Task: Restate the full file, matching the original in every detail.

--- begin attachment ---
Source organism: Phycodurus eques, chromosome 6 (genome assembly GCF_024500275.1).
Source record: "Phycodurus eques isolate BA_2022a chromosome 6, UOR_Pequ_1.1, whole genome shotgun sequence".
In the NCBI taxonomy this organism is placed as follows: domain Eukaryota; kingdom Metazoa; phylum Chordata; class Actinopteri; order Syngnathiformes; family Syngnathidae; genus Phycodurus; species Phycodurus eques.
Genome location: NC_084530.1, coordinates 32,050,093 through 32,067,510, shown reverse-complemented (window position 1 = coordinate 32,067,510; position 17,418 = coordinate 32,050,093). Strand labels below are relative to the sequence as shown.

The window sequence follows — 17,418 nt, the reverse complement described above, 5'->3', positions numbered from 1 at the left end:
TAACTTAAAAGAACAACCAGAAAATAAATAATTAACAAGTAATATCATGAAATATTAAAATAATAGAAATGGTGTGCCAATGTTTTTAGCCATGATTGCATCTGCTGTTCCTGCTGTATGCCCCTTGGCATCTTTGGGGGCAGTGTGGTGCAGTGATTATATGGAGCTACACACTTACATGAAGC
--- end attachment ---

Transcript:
Source organism: Phycodurus eques, chromosome 6 (genome assembly GCF_024500275.1).
Source record: "Phycodurus eques isolate BA_2022a chromosome 6, UOR_Pequ_1.1, whole genome shotgun sequence".
In the NCBI taxonomy this organism is placed as follows: domain Eukaryota; kingdom Metazoa; phylum Chordata; class Actinopteri; order Syngnathiformes; family Syngnathidae; genus Phycodurus; species Phycodurus eques.
Genome location: NC_084530.1, coordinates 32,050,093 through 32,067,510, shown reverse-complemented (window position 1 = coordinate 32,067,510; position 17,418 = coordinate 32,050,093). Strand labels below are relative to the sequence as shown.

The window sequence follows — 17,418 nt, the reverse complement described above, 5'->3', positions numbered from 1 at the left end:
TAACTTAAAAGAACAACCAGAAAATAAATAATTAACAAGTAATATCATGAAATATTAAAATAATAGAAATGGTGTGCCAATGTTTTTAGCCATGATTGCATCTGCTGTTCCTGCTGTATGCCCCTTGGCATCTTTGGGGGCAGTGTGGTGCAGTGATTATATGGAGCTACACACTTACATGAAGC